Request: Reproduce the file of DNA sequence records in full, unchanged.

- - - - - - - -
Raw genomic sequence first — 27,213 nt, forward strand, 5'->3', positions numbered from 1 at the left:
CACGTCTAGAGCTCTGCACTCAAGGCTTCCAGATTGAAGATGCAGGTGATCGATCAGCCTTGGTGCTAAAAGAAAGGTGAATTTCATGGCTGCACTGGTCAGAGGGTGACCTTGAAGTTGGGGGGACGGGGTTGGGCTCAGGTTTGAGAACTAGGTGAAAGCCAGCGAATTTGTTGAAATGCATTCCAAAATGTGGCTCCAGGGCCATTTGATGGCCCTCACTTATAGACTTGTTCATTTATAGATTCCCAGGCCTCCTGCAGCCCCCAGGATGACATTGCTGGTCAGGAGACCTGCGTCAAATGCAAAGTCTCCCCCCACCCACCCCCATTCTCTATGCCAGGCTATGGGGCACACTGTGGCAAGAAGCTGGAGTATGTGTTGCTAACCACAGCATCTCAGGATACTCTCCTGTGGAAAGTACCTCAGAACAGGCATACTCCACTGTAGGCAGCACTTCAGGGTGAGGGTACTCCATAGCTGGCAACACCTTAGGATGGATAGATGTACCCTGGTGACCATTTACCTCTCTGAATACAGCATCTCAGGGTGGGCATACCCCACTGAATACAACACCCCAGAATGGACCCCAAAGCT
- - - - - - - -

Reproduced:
Raw genomic sequence first — 27,213 nt, forward strand, 5'->3', positions numbered from 1 at the left:
CACGTCTAGAGCTCTGCACTCAAGGCTTCCAGATTGAAGATGCAGGTGATCGATCAGCCTTGGTGCTAAAAGAAAGGTGAATTTCATGGCTGCACTGGTCAGAGGGTGACCTTGAAGTTGGGGGGACGGGGTTGGGCTCAGGTTTGAGAACTAGGTGAAAGCCAGCGAATTTGTTGAAATGCATTCCAAAATGTGGCTCCAGGGCCATTTGATGGCCCTCACTTATAGACTTGTTCATTTATAGATTCCCAGGCCTCCTGCAGCCCCCAGGATGACATTGCTGGTCAGGAGACCTGCGTCAAATGCAAAGTCTCCCCCCACCCACCCCCATTCTCTATGCCAGGCTATGGGGCACACTGTGGCAAGAAGCTGGAGTATGTGTTGCTAACCACAGCATCTCAGGATACTCTCCTGTGGAAAGTACCTCAGAACAGGCATACTCCACTGTAGGCAGCACTTCAGGGTGAGGGTACTCCATAGCTGGCAACACCTTAGGATGGATAGATGTACCCTGGTGACCATTTACCTCTCTGAATACAGCATCTCAGGGTGGGCATACCCCACTGAATACAACACCCCAGAATGGACCCCAAAGCT